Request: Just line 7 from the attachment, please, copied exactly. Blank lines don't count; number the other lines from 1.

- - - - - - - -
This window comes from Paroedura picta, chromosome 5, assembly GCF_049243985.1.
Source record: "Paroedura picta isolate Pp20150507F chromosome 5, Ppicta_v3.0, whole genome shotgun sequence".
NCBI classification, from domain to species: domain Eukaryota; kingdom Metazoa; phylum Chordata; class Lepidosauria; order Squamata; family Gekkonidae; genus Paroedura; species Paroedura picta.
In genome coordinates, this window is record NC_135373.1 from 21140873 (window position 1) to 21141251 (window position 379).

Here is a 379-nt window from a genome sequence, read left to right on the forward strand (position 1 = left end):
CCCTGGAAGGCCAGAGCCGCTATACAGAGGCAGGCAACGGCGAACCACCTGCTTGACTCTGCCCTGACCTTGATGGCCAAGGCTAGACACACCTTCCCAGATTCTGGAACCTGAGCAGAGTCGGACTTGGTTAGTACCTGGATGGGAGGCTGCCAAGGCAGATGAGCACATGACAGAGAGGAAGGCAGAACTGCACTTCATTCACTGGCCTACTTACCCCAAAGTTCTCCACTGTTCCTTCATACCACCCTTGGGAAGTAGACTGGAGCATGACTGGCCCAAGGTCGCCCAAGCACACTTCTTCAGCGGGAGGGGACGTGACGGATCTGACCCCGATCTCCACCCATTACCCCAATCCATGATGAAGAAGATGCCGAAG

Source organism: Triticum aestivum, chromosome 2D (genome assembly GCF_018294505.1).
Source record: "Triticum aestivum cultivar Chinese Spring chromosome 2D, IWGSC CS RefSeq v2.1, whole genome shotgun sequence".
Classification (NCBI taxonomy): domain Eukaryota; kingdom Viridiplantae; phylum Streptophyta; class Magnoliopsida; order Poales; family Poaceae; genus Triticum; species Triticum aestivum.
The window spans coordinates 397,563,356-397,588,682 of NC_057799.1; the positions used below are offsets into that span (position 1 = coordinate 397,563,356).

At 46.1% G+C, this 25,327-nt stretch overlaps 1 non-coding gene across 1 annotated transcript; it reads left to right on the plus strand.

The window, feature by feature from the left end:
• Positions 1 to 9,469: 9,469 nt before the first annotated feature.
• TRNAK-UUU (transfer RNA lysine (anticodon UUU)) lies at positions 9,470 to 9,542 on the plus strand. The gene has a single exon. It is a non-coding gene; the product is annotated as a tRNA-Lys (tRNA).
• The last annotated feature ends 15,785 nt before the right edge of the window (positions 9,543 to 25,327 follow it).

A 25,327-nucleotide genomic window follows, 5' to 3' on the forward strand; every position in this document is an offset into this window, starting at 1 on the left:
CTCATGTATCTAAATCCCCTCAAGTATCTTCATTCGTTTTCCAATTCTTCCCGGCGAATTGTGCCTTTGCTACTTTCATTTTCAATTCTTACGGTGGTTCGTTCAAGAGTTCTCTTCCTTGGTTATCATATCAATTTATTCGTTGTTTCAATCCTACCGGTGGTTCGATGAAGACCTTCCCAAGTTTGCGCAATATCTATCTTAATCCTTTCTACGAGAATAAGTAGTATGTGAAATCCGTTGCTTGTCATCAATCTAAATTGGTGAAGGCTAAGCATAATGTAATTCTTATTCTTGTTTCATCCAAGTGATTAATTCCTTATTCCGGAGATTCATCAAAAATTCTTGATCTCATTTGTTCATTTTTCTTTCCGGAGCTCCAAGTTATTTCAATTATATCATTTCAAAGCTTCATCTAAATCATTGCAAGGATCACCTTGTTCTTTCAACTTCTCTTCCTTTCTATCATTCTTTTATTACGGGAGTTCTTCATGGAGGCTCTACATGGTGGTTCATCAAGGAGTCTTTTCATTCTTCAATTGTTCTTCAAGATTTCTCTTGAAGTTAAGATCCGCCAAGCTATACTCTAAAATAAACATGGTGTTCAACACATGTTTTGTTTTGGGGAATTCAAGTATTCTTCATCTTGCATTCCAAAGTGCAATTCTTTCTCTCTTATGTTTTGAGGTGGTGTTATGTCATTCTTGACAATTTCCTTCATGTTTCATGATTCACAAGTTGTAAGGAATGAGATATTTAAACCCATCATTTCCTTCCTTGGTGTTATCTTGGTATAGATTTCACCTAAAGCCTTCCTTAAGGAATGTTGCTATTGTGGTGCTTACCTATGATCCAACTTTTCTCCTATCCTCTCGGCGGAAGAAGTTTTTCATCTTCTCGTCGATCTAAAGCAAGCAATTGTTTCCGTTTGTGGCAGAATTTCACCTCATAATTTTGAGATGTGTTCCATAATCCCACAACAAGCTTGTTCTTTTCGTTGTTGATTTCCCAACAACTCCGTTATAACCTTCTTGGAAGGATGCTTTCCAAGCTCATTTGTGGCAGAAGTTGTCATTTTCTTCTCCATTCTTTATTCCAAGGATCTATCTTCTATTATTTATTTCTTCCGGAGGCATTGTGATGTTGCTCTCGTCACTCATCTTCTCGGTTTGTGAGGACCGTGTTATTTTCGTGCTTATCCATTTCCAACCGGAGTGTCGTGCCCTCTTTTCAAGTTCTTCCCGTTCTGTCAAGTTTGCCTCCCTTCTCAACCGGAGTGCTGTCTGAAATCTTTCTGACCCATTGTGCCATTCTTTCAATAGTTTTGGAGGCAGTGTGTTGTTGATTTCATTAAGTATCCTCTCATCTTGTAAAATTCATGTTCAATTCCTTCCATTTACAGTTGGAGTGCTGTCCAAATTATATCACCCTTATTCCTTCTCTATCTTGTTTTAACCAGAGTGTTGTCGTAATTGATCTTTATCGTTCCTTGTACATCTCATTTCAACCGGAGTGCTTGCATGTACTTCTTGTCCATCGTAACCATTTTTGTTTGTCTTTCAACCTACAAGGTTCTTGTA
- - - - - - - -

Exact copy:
Source organism: Triticum aestivum, chromosome 2D (genome assembly GCF_018294505.1).